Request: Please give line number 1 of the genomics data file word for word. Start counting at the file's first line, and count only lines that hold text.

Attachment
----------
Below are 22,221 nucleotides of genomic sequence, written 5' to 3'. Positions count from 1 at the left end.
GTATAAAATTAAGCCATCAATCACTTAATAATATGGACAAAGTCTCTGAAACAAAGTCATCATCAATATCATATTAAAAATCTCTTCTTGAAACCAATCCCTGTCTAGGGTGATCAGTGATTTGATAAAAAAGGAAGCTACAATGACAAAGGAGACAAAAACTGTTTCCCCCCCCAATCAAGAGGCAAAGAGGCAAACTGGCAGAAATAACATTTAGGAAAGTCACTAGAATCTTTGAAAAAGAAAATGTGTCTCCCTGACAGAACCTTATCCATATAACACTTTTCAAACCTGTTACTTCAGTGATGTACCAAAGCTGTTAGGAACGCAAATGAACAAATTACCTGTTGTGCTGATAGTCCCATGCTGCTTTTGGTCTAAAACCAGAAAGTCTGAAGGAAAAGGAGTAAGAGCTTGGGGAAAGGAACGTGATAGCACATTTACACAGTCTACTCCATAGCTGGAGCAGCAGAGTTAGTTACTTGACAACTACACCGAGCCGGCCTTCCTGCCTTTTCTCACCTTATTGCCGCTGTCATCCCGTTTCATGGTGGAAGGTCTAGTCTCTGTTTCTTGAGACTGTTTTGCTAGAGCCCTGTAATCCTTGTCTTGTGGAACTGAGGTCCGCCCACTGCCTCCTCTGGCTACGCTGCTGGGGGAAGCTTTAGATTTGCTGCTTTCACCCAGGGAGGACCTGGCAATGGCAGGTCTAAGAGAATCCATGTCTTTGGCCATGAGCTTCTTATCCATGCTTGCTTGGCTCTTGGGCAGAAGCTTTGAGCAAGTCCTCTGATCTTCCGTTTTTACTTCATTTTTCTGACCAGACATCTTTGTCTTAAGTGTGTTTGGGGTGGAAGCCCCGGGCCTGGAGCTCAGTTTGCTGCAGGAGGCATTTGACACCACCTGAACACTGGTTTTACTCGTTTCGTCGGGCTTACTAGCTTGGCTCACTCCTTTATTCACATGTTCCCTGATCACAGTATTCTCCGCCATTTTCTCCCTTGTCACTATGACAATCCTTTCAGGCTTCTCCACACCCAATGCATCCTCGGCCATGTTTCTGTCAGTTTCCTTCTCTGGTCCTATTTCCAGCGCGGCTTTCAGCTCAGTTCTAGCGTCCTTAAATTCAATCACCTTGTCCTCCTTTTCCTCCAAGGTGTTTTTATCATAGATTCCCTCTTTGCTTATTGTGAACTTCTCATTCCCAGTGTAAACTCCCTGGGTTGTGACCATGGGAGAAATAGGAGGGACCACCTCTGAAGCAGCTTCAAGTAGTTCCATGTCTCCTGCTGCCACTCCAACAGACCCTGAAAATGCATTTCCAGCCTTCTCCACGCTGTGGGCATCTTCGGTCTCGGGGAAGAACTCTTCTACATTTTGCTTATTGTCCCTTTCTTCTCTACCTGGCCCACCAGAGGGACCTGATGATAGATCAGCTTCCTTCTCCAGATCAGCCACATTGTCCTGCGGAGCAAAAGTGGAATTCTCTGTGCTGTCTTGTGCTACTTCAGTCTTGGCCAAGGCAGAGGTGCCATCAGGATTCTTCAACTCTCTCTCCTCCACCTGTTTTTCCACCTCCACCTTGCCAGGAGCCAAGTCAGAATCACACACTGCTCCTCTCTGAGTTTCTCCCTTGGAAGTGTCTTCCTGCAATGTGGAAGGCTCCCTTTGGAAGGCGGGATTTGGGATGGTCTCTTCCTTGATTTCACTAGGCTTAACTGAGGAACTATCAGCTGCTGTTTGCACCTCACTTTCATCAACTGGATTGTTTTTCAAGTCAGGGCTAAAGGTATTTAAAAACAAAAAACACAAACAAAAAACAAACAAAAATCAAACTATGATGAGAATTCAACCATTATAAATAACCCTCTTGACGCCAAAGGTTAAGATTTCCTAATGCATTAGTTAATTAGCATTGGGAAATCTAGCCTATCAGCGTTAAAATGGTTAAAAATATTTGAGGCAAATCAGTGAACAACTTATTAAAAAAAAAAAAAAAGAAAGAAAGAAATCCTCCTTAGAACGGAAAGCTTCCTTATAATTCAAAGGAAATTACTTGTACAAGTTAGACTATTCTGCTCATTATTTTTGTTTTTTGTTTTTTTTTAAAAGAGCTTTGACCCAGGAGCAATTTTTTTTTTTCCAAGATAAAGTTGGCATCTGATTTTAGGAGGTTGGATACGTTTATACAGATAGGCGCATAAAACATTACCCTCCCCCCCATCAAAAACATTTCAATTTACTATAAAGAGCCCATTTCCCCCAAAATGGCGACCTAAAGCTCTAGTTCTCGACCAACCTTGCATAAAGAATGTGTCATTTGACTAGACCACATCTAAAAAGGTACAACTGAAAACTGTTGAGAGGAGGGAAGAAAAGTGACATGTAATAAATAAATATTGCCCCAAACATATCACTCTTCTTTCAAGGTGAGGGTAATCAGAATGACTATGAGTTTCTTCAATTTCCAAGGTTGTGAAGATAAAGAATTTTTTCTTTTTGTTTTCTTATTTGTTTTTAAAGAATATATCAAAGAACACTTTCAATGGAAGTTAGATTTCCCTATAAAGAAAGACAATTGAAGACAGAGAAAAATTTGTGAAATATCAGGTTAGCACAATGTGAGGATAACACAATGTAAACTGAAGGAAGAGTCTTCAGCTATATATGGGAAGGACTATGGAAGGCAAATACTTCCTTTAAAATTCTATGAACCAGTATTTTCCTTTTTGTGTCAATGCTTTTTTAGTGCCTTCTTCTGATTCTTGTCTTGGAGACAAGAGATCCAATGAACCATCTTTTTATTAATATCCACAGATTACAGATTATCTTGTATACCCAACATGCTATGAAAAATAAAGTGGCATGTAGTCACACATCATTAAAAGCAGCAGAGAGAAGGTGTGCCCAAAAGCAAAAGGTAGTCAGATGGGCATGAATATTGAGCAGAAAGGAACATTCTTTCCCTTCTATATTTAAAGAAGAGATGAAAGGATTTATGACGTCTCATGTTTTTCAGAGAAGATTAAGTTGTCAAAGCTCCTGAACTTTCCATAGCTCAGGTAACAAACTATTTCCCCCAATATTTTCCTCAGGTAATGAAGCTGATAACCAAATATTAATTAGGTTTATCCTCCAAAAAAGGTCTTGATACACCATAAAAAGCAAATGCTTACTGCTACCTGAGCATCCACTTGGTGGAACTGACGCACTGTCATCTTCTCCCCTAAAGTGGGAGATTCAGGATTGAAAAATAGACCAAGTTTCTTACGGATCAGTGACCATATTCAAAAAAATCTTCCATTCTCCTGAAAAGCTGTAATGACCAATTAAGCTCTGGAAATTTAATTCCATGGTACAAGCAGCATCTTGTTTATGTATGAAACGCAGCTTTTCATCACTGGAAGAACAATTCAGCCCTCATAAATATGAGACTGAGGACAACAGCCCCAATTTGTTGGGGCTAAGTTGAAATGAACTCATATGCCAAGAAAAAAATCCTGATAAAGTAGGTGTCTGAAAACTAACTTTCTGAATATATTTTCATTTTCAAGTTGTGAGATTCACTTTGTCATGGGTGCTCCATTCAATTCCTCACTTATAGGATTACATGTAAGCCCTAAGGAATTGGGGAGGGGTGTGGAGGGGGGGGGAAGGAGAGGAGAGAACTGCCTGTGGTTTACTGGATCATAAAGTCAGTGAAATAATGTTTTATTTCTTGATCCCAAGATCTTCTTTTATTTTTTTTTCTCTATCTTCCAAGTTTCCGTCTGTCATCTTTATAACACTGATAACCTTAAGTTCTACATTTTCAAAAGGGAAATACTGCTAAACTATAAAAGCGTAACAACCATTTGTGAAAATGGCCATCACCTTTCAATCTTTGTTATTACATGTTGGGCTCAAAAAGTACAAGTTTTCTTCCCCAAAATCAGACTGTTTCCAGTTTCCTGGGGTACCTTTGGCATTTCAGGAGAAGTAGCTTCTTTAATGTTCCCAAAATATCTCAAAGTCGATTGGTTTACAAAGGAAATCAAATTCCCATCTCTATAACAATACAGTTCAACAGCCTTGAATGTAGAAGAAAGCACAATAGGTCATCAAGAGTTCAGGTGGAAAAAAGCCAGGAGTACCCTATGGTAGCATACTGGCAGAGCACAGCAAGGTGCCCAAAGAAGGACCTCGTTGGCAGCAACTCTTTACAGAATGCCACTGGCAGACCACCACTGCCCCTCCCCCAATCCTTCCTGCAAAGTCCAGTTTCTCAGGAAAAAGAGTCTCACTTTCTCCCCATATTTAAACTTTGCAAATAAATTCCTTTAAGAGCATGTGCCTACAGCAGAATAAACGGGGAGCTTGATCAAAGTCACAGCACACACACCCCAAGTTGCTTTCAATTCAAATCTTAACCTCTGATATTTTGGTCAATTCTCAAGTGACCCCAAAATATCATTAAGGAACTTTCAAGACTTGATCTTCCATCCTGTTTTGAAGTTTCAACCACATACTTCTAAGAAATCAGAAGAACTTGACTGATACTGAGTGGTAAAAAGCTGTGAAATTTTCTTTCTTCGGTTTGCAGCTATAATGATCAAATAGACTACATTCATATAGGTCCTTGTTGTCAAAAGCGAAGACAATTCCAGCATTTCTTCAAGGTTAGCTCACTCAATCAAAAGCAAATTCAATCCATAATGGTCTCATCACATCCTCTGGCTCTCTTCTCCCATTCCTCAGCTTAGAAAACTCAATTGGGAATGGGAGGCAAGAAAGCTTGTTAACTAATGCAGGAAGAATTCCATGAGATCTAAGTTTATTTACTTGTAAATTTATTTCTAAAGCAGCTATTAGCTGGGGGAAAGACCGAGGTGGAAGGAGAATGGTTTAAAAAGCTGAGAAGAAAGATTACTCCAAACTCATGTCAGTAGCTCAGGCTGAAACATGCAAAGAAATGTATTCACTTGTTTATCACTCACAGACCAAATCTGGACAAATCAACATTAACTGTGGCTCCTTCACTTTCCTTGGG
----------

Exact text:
Below are 22,221 nucleotides of genomic sequence, written 5' to 3'. Positions count from 1 at the left end.